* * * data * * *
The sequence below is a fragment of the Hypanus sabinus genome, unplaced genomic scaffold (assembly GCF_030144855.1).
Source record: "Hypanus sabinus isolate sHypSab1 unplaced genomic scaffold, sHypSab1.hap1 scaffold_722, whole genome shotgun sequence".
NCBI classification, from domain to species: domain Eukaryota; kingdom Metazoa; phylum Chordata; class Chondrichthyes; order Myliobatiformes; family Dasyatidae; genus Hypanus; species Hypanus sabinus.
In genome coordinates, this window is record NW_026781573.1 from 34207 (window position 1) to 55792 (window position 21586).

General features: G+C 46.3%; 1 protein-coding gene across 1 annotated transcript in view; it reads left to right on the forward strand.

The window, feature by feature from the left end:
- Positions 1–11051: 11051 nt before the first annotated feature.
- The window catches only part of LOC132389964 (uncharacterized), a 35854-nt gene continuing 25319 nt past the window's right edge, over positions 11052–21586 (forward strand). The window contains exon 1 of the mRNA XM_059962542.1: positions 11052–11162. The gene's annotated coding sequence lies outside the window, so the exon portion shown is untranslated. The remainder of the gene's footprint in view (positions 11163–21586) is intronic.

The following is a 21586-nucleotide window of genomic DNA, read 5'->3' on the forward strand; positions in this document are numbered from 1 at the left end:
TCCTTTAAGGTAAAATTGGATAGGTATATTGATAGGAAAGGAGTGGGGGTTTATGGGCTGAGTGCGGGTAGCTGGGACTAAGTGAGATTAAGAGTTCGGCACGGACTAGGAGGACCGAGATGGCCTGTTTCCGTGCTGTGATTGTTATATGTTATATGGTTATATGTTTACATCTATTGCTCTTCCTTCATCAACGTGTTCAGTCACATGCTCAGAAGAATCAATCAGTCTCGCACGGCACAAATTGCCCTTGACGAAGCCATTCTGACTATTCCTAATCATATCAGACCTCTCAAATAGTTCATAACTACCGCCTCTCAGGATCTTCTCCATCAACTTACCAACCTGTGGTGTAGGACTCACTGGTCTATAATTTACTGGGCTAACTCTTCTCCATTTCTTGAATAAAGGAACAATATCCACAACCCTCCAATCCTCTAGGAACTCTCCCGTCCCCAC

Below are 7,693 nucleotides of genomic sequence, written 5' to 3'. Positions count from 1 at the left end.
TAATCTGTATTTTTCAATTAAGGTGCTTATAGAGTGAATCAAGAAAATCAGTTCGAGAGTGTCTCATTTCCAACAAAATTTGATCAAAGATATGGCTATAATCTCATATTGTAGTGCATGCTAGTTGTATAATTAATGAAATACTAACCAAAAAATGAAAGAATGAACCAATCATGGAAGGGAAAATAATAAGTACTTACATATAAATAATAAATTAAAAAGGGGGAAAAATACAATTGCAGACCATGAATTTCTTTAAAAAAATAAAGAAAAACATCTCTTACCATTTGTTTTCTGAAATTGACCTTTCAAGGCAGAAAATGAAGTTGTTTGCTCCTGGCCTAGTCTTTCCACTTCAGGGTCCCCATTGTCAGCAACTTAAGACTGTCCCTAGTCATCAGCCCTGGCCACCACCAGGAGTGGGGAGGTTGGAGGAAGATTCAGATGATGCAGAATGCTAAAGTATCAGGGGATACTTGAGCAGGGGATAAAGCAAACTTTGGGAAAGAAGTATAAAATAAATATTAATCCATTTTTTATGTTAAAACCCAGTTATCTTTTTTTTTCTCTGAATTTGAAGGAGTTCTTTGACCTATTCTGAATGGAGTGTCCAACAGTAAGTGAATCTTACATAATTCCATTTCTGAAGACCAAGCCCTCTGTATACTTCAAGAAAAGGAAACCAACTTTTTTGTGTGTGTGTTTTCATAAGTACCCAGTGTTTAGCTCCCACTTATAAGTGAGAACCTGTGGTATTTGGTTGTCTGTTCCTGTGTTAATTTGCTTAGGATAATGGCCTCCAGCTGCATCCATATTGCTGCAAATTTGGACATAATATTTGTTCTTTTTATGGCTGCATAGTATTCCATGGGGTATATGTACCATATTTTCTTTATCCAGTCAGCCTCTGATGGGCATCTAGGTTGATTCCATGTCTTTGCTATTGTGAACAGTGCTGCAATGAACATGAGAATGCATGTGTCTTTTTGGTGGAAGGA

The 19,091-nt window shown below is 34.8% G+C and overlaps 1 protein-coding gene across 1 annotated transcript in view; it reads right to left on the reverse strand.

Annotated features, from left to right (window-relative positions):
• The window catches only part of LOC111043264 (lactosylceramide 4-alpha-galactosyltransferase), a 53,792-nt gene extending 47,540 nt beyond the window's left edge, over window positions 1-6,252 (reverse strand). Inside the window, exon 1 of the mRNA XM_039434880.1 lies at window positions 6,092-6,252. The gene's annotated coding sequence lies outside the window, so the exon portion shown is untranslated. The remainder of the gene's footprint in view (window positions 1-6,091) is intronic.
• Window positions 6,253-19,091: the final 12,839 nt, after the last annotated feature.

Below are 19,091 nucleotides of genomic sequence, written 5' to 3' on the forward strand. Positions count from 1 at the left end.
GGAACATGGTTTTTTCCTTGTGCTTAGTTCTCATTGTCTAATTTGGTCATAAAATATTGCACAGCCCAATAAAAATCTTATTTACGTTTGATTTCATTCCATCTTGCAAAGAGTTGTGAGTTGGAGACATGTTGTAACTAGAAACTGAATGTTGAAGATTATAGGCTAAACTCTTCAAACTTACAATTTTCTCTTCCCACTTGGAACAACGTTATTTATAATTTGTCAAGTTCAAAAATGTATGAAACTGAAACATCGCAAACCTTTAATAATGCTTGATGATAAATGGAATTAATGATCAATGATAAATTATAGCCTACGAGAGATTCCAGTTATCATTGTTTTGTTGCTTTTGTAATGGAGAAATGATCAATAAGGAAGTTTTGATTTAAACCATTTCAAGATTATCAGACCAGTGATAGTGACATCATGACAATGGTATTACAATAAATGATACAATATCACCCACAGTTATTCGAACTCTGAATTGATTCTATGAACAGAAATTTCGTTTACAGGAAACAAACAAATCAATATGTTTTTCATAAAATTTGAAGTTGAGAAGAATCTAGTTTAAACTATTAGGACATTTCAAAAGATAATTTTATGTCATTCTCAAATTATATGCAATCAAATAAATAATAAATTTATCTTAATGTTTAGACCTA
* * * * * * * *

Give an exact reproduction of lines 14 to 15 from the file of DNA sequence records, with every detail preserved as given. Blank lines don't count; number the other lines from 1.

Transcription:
Annotated features, from left to right (window-relative positions):
• The window catches only part of LOC111043264 (lactosylceramide 4-alpha-galactosyltransferase), a 53,792-nt gene extending 47,540 nt beyond the window's left edge, over window positions 1-6,252 (reverse strand). Inside the window, exon 1 of the mRNA XM_039434880.1 lies at window positions 6,092-6,252. The gene's annotated coding sequence lies outside the window, so the exon portion shown is untranslated. The remainder of the gene's footprint in view (window positions 1-6,091) is intronic.